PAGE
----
These will be the specific exercises to work directly on your ability to hold your handstand position. Make sure you work on gradually progressing with these exercises as they can be tough and will take time for you to progress.
Chest to Wall Drill
There are many wall drills for handstands that you can choose from but to be honest, as a beginner or even for intermediate practitioners, you only need this drill. Do it properly, and you will see results.
How to do the chest-to-wall drill - go on all fours position with your feet close to the wall, then slowly climb your feet up to the wall until your whole body is straight facing the wall.
If it is your first time doing this exercise, keep your hands where they were at all fours. Once you have developed enough strength, you can slowly progress by walking your hands until you are close to the wall. This will exactly replicate the real handstand feeling if you do it correctly. Tighten up the whole body as you hold the position and make sure only your toes will be touching the wall and nothing else.
Gradually progress with this exercise as this can be scary and dangerous if you don’t have enough strength. Find a training partner who can spot you safely, but still, don’t push beyond your limits even if you have one.
Your goal is to be able to hold this position comfortably for 60 seconds for 5 sets.
Pro-tip: Make sure you train yourself not to move at all once you have achieved the right position. Holding the balance in a handstand position will require a deep focus to not move as any small movement can throw you off balance. Practice stillness at this stage as it will pay dividends as you progress.
The Pike Push-up
One of the exercises that many beginners and including many coaches, skip is the pike push-ups. This is an invaluable exercise to have in order to achieve your dream of balancing yourself at the center of the room. Though many have bypassed this skill, including myself, and managed to balance upside down, your progress will not be as smooth compared to someone who had worked on this drill beforehand.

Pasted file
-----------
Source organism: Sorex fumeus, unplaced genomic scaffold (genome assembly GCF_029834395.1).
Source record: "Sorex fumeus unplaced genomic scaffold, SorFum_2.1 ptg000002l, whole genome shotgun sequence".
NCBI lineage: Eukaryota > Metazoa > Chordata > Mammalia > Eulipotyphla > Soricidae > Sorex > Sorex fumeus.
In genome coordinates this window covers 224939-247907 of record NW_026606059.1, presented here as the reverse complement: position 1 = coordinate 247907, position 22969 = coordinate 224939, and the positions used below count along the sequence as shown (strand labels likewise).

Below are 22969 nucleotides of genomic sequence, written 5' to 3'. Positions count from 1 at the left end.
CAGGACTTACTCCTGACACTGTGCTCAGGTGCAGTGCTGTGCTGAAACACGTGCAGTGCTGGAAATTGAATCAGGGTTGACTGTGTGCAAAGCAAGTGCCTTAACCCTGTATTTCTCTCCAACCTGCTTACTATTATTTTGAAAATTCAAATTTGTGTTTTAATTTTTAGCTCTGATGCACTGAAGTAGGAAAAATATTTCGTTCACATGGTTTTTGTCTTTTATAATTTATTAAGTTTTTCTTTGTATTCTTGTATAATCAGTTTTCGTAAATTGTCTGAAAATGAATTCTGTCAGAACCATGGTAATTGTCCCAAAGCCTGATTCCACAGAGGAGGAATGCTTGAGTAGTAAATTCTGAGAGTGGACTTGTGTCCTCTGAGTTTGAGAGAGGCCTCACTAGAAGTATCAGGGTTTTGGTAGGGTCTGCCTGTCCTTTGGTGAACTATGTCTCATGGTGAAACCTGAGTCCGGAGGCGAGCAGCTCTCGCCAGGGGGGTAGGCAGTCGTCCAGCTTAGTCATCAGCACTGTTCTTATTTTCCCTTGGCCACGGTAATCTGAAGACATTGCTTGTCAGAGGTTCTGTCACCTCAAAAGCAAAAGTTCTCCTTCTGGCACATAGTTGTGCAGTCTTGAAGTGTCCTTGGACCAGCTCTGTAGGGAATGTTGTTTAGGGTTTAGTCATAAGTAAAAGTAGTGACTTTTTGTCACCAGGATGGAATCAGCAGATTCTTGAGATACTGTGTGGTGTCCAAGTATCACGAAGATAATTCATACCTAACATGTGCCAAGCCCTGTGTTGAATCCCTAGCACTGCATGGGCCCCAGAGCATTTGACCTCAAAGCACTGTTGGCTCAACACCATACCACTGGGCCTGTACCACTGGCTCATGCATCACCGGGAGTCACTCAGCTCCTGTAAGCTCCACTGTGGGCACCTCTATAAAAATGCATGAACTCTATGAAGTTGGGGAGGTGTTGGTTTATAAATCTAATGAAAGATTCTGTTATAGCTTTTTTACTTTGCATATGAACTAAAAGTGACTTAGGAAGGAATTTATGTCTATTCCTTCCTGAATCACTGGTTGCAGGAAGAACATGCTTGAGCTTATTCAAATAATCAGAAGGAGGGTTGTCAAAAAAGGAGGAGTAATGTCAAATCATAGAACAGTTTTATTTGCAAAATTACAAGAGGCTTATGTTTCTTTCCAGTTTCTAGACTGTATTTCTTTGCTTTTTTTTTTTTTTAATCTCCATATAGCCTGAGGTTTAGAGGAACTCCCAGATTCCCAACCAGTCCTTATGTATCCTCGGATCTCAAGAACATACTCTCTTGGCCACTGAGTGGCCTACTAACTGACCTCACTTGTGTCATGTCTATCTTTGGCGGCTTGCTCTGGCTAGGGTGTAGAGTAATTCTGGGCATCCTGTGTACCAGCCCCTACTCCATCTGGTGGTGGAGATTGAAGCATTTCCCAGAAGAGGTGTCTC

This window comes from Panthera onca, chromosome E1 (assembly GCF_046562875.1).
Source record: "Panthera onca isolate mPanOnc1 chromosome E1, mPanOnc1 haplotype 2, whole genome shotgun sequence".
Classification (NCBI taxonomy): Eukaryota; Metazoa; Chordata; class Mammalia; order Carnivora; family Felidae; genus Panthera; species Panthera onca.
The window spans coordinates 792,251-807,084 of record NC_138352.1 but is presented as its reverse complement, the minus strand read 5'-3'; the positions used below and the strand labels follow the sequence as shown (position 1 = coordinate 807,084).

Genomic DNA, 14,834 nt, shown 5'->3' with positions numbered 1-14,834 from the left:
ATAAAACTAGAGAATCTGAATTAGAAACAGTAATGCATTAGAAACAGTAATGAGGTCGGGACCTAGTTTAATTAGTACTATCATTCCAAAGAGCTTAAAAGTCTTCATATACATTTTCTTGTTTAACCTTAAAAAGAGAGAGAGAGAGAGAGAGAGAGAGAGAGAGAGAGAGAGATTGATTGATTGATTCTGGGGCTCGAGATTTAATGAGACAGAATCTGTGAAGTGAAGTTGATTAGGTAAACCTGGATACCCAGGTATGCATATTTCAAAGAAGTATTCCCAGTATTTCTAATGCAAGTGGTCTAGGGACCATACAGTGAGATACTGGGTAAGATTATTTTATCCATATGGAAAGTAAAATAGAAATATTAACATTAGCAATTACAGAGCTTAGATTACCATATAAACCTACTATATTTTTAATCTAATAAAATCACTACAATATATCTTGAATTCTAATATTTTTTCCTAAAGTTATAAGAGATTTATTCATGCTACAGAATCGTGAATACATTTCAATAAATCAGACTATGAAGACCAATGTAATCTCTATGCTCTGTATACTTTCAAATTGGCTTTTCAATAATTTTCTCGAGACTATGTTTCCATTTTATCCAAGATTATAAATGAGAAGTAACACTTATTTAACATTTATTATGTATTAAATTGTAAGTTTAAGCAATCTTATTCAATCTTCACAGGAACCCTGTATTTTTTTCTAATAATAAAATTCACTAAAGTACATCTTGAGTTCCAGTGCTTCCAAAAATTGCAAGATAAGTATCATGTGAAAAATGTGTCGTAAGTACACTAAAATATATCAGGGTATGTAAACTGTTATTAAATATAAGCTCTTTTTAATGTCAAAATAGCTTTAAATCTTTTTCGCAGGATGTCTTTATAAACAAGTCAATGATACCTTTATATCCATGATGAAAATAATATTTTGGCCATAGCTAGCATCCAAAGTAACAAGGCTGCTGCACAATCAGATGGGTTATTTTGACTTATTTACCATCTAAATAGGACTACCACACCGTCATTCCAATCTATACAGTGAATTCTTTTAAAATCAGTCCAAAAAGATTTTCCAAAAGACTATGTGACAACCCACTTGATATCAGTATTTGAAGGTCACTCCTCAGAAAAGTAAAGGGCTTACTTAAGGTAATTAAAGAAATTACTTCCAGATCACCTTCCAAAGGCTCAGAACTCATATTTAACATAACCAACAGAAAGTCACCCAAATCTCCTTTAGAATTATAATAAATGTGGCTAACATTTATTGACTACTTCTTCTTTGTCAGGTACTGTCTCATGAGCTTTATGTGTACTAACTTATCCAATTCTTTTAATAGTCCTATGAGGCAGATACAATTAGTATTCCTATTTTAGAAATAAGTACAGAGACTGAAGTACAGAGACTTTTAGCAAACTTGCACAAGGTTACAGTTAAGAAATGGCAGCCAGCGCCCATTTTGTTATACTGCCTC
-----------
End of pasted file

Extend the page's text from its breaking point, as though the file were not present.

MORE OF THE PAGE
This exercise will target all the muscles in your shoulders needed to push overhead.
How to do the pike push-up?
Start in a downward dog position, and slowly bend your elbows until your head is almost touching the floor, then push back up. Make sure that your head should go in front of your hands as you go to the bottom of the movement and your elbows are pointing backward.
This exercise will be challenging to do correctly; make sure you have logged in enough work on your push-up exercise before tackling this drill. Suppose this is still very hard for you even after working with your push-ups. In that case, you can start with partial range pike push-up exercise by placing a block in front of you, so instead of going all the way down to the floor, you only need to go down a few inches. Slowly progress from here.
How to train the core muscles for handstands
You don’t really need that much core strength to hold a handstand; if you can stand up properly without collapsing, then you already have enough core strength. What you need instead is your awareness of your core muscles and the position of your pelvis. This will be the challenging part. There are 2 ways to do this.
The back alignment drill
Lie on your back to the floor and make sure that there is no gap between your entire back and the floor. Make sure you tuck your buttocks in this position. Then extend your legs horizontally down and your arms overhead while keeping your back still on the floor.
Aim to hold this for 60 seconds.
The front alignment drill
Lie with your belly on the floor, arms extended overhead. With your buttocks strongly tucked, aiming to flatten your lower back as much as you can, lift your arms off the floor. This position should look like a handstand position in a horizontal view.
This will be very tough if you have tight shoulders. You might consider stretching your shoulder flexion flexibility first by doing passive hangs on a pull-up bar.
How to improve your shoulder stability when doing handstands
The best way to improve the shoulder stability in the handstand position is to protract the shoulder blades, which will engage the serratus anterior muscles and at the same time externally rotate the shoulder joint to fully activate the rotator cuff muscles.
You can practice this movement by doing it first in a plank position to understand how it works. Then slowly progress up to the chest-to-wall drill to understand it fully in an upside-down position.
Here is a video that I created that shows you how to do scapular protraction in a plank position by doing straight arm push-ups.